Money laundering: SEBI holds intermediaries liable for client actions
February 26, 2023
Market regulator SEBI tasks registered intermediaries with identifying money laundering, terrorism financing
In its updated guidelines on anti-money laundering (AML) standards and combating financing of terrorism (CFT) obligations for the securities of market intermediaries, market regulator SEBI has put the onus of knowing customers on the intermediaries.
The guidelines, applicable to all intermediaries registered with SEBI and recognised stock exchanges, have introduced key additions and explanations to the previous SEBI circular dated October 15, 2019 (which now stands rescinded).
Lawyers Nikhilesh Panchal, Amiya Kumar Pati and Srishti Suresh of law firm Khaitan & Co have observed that the guidelines have incorporated elements from several notifications issued by the Ministry of Home Affairs in the recent past that were related to the powers of the Central Government under Section 51A of the Unlawful Activities (Prevention) Act, 1967 (UAPA).
The guidelines are based on the Prevention of Money Laundering Act (PMLA), 2002, and “provide guidance on the practical implications of the statute”, according to Namitha Mathews and Anukriti Goswami of Argus Partners.
The registered intermediaries must implement measures to identify and discourage money laundering and terrorist financing and adhere to the prescribed client account opening procedures, maintenance records, and reporting of transactions.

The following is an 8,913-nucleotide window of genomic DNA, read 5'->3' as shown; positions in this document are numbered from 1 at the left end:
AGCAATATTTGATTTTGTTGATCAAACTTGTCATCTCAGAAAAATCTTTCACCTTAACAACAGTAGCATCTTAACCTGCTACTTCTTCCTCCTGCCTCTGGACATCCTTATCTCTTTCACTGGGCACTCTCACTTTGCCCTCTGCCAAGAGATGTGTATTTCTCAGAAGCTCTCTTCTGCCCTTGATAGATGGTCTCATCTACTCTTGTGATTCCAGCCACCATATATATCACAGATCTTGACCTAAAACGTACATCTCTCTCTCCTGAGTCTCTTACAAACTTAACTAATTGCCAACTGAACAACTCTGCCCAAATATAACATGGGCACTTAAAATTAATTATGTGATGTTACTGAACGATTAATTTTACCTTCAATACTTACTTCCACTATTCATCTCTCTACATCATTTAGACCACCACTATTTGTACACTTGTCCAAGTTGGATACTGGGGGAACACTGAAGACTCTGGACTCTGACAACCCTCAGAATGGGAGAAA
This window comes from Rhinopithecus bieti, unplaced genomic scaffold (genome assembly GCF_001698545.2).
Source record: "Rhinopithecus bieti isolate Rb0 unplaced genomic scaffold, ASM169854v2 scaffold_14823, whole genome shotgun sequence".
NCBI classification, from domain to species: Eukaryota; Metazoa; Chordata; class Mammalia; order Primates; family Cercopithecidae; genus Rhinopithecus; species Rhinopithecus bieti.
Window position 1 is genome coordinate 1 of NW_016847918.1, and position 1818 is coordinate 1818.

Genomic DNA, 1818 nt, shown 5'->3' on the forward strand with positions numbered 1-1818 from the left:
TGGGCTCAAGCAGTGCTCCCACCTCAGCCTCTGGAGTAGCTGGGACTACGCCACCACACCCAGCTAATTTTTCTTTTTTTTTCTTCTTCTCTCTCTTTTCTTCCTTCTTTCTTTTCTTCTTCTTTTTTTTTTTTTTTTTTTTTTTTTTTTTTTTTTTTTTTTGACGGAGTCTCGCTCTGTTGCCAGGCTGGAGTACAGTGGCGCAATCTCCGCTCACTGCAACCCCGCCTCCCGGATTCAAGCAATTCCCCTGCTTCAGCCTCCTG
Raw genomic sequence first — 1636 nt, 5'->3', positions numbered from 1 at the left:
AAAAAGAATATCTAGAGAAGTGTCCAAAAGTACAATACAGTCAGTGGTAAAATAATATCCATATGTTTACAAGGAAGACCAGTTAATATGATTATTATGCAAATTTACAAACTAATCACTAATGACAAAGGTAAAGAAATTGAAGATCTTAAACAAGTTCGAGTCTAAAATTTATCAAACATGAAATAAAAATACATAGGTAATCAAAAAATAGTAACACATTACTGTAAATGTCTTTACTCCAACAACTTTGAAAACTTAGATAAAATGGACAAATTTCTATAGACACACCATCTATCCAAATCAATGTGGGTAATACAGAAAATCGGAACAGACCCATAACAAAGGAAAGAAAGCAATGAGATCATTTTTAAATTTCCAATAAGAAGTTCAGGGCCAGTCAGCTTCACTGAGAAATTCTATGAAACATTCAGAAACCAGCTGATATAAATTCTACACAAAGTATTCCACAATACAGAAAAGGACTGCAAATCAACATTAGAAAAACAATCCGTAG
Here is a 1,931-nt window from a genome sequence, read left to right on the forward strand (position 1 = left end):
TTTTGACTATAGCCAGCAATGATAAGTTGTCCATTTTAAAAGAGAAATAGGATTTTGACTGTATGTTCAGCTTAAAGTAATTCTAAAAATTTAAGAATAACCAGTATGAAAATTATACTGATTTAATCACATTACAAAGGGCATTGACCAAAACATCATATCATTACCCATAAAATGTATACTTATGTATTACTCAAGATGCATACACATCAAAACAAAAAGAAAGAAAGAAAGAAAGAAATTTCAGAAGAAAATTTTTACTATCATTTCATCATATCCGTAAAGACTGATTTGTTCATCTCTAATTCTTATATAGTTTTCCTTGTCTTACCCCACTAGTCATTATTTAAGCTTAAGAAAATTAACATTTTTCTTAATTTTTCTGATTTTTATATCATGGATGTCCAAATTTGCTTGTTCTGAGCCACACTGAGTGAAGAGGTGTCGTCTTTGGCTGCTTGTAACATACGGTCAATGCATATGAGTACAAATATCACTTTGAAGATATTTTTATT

SEBI is empowered to specify the information that intermediaries must maintain, as also mandate reporting entities to have an internal mechanism to detect specified transactions and furnish information, Mathews and Goswami say.
Violating the prohibitions on manipulative and deceptive devices, insider trading, and substantial acquisition of securities or control will be treated as scheduled offences under PMLA.
Salient features of the modified guidelines include:
Enhanced due diligence for special category clients and clients who open accounts without visiting the office of intermediaries (video-based customer identification is allowed);
suspicious activity report to be filed if the identity of the client or the information furnished appears fake (Panchal, Pati and Suresh note that it is unclear which authority must be notified);
for existing clients, the intermediary should freeze the account if there is suspicious trading.
The intermediaries can outsource due diligence of clients, but in line with rule 9(2) of the PMLA Rules, 2005, the third party must be monitored by the intermediary — ultimately, the intermediary is responsible for the third party’s actions.
The third party shall not be located in any country classified as ‘high risk’ by the Financial Action Task Force (FATF).
Cash transactions exceeding ₹10 lakh or its equivalent in foreign currency, or series of transactions integrally connected or remotely connected and exceeding ₹10 lakh must be recorded.
Credits or debits into or from any non-monetary account must be noted and suspicious transactions must be reported.
Writing in Mondaq, Panchal, Pati and Suresh note that SEBI is alerting registered intermediaries that breach of PMLA and UAPA provisions would invite serious consequences under anti-corruption laws.
While this may increase costs for registered intermediaries, it will be worth it, they say.
[The Hindu Business Line]